Recent technological advancements, cheaper machines and more efficient manufacturing processes, have expanded accessibility to smaller companies, private individuals, as well as students. A wider usage of digital and data-driven design processes resulted in the mainstream application of digital fabrication in the fields of architecture and design. It not only allows the production of customized parts and complex geometries, but also reliable and repeatable production, in a digitally connected world.


In the Introductory to Digital Fabrication Seminar, the Master in Advanced Architecture students are being prepared for their studies at IAAC, where digital manufacturing will be widely used for geometric exploration, visualization and prototyping. The introductory seminar focuses on performance and efficiency of a wide array of selected materials within digital manufacturing processes, including CNC milling, laser cutting and 3D printing.

The course enables the students to delve into the capabilities and limitations of each manufacturing process through creating a three-dimensional geometry, exploring each machine one by one at a time. This year, the conceptual task was to create a recursive module that could be aggregated in space, as a chain of infinite references of itself. Each produced prototype encompassed at least one of these recursions and demonstrated the feasibility of the chosen aggregation strategy.

To achieve that, a joinery system had to be developed for each of the three processes. Each of the machines offered its own opportunities for that investigation. Due to the different manufacturing restrictions of each process, it was necessary to come up with an individual approach to each exercise. The geometry did not have to be applied in an architectural context, however, each of the produced constructive systems allows for further interpretation and possible future application.

Laser cutting

  • Machines: Epilog Legend Ext 75W and Rayjet r500
  • Restrictions: Only selected materials. 1h cutting time. Bed size: 900×600 or 1300×900. No glue.

The challenge of the laser cutting exercise consisted in creating a three-dimensional object from a flat material. Each group chose from a selected palette of materials to produce their module. To escape the two-dimensional space, different strategies were used, such as bending a flexible material, making a stiff material bendable through perforation or the usage of friction joints.

CNC milling

  • Machines: ShopBot ATC PRS Alpha and TRex S-1215
  • Restrictions: Specific materials. 1h milling time. Specific milling bits.

CNC milling offers more geometric freedom than laser cutting through the manipulation of the Z-axis, creating different heights for the cuts. Therefore, three-dimensional shapes can already be formed during the cutting process. Unlike the laser, there are different milling bits, whose thickness needs to be considered in the machining strategy. Most groups either decided on a 2 axis strategy, similar to laser cutting, or a 3 axis strategy.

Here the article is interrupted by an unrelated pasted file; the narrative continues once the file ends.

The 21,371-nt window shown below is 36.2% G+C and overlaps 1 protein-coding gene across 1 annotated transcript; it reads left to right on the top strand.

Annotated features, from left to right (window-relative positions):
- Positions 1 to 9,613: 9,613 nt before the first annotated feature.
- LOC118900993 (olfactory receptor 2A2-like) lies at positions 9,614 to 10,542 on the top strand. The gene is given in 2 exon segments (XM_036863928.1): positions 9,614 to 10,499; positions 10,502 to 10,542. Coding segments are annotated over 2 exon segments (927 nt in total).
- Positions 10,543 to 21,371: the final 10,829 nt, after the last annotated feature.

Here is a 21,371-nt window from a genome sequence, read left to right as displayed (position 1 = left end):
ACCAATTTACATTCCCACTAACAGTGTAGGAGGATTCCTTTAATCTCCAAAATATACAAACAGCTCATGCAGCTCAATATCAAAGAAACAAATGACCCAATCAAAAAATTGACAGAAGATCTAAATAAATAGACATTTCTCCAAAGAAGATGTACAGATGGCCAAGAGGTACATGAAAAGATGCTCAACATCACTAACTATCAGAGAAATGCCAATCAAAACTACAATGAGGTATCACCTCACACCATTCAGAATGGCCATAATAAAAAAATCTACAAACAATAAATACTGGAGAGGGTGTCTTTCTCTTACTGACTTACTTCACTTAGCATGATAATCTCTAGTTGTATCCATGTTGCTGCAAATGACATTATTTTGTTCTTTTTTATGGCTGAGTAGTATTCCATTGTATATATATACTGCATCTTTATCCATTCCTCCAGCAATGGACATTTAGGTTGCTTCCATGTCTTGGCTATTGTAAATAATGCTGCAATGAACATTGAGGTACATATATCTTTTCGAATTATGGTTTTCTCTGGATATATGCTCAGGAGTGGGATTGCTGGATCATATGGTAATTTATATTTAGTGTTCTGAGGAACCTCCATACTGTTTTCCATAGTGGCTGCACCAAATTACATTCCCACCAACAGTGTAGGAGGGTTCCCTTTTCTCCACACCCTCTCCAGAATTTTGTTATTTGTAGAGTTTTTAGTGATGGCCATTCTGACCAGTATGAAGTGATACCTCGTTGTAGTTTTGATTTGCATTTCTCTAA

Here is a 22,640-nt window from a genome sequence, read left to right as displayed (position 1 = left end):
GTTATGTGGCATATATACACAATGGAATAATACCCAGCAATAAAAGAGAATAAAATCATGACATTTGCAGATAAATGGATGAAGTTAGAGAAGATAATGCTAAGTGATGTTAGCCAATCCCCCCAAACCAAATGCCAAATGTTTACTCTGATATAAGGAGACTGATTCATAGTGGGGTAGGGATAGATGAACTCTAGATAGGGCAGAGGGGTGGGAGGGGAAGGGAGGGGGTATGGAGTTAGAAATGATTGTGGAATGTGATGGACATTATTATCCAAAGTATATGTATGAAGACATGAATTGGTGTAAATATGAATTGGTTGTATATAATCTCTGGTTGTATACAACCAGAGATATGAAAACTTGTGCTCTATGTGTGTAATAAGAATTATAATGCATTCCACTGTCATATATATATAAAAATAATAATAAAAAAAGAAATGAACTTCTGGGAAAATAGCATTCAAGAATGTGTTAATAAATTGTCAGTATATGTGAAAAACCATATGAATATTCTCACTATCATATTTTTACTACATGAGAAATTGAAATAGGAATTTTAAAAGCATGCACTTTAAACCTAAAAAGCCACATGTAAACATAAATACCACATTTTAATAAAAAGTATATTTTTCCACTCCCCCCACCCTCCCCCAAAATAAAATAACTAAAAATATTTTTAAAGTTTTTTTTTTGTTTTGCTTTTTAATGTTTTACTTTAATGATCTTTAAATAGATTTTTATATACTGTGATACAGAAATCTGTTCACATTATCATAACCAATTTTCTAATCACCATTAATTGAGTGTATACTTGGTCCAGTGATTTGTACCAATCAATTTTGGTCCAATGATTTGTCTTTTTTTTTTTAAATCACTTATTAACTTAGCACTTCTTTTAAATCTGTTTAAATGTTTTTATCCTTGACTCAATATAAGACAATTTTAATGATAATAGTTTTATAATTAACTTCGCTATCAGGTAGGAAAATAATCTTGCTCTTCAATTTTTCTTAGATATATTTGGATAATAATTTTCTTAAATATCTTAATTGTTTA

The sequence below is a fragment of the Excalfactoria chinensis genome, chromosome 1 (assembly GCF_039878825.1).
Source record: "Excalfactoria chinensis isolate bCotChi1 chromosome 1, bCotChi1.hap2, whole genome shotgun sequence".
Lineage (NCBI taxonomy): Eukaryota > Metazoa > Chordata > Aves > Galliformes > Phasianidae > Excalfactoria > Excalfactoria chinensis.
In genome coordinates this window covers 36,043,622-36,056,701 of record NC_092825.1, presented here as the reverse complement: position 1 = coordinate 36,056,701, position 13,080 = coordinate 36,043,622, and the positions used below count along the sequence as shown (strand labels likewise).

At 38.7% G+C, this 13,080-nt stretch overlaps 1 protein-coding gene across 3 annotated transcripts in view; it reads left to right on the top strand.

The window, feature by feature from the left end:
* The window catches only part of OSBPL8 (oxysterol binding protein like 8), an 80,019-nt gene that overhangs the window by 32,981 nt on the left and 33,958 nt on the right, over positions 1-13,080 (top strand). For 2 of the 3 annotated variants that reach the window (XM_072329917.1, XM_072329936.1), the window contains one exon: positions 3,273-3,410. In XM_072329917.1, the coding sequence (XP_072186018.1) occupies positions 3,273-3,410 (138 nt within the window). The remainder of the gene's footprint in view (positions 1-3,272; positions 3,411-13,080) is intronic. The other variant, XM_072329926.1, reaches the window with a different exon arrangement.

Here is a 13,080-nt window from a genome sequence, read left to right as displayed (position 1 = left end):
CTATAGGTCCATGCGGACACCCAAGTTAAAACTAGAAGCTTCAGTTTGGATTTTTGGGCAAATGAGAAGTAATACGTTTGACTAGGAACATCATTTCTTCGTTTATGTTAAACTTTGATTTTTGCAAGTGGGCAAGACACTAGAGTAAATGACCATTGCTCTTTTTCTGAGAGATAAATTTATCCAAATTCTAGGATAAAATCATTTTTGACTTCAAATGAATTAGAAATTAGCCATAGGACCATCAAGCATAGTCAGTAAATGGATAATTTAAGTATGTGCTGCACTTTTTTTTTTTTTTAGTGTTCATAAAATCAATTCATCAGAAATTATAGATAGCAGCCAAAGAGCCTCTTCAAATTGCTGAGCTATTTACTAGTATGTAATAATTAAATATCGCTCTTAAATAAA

3D Printing

  • Machines: Zortrax M200 and Zortrax M200+
  • Restrictions: Only ABS filament. 4 hours printing time.

Compared to laser cutting and CNC milling, 3D printing is an additive process. There were few geometric restrictions for the exercise and almost any shape could be printed. The task was more specific than for the other two machines. Every group had to print nodes that would be used to assemble an abstract volume, with the help of 2mm rods. The 4 hour printing time was the biggest challenge, as it forced students to thoroughly optimize their print settings and support placement.

Full documentation can be found at IAAC Blog.

The projects were developed at the Master in Advanced Architecture (MAA01 2021/22) by: 

Students: Michael Joseph Groth, Perniyal Waseem, Stanislas Jean Yves Thierry Marie Naudeau, Vaibhav Krishnachandra Toshniwal, Aishwarya Shama Sunder Rajendra Prasad, Gizem Demirkiram, Mara Luisa Müller-de Ahna, Federico Caldi, Tanvee Suhas Joshi, Zachary Eisenberg, Akshay Madapura, Charicleia Iordanou, Furio Magaraggia, Disha Dineshchandra Shetty, Jack Davis, Valentina Minoletti, Alessandra Carlini Weiss, Luca Paul Lino Wenzel, Neha Jayanth Pattanshetti, Cansu Kilinç, Rachel Rose Busche, Victor Iñaki Engelhard Suarez, Ariadna Giménez Lorente, Preetam Srinivaspuram Prabhakar, Rahma Mohamed Hassan, Diego Vazquez de Santos, Kingsley Claudin Jacob Jayaseelan, Neslihan Gülhan, Aaron Jude Pereira, Emily Rackstraw, Mira Housen, Jett Demol, Marta Navarro López, Yue Wu, Angelo Desole, Emily Jane Bishop, Sarjak Rakholiya.

  • Faculty: Ricardo Mayor, Marielena Papandreou, Shyam Francesco Zonca, Lana Awad.
  • Faculty assistants: Ilaena Napier and Karthy Krishna Vijaya Kumar.
  • Coordinator: Gabriele Jureviciute
  • Written by: Luca Paul Lino Wenzel
  • Curated by: Daniela Figueroa

Are you interested in “Learning by Doing”? Do you want to use algorithms, digital data, digital fabrication machines, or biological and smart materials for prototyping and accelerating new building innovation solutions?

Find out more about the Master in Advanced Architecture: